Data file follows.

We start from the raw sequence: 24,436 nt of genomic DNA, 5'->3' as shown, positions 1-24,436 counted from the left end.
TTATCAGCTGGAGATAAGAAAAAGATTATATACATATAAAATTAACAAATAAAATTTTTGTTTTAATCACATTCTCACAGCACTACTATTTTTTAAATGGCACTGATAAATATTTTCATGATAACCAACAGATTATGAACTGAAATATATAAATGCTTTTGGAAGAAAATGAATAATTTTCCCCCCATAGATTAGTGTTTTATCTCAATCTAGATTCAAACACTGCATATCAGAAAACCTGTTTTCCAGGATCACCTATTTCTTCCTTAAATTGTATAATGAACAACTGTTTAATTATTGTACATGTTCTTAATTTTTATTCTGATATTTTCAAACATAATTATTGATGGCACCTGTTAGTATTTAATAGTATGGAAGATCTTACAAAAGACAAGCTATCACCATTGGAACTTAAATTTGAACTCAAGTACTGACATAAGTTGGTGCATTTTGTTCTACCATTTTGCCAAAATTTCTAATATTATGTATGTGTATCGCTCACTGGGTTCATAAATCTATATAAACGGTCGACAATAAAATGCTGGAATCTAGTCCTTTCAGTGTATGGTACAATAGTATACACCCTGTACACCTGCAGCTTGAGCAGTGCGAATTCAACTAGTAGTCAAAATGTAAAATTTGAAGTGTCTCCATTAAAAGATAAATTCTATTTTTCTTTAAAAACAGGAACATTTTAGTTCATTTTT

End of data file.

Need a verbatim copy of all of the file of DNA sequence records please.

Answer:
We start from the raw sequence: 24,436 nt of genomic DNA, 5'->3' as shown, positions 1-24,436 counted from the left end.
TTATCAGCTGGAGATAAGAAAAAGATTATATACATATAAAATTAACAAATAAAATTTTTGTTTTAATCACATTCTCACAGCACTACTATTTTTTAAATGGCACTGATAAATATTTTCATGATAACCAACAGATTATGAACTGAAATATATAAATGCTTTTGGAAGAAAATGAATAATTTTCCCCCCATAGATTAGTGTTTTATCTCAATCTAGATTCAAACACTGCATATCAGAAAACCTGTTTTCCAGGATCACCTATTTCTTCCTTAAATTGTATAATGAACAACTGTTTAATTATTGTACATGTTCTTAATTTTTATTCTGATATTTTCAAACATAATTATTGATGGCACCTGTTAGTATTTAATAGTATGGAAGATCTTACAAAAGACAAGCTATCACCATTGGAACTTAAATTTGAACTCAAGTACTGACATAAGTTGGTGCATTTTGTTCTACCATTTTGCCAAAATTTCTAATATTATGTATGTGTATCGCTCACTGGGTTCATAAATCTATATAAACGGTCGACAATAAAATGCTGGAATCTAGTCCTTTCAGTGTATGGTACAATAGTATACACCCTGTACACCTGCAGCTTGAGCAGTGCGAATTCAACTAGTAGTCAAAATGTAAAATTTGAAGTGTCTCCATTAAAAGATAAATTCTATTTTTCTTTAAAAACAGGAACATTTTAGTTCATTTTT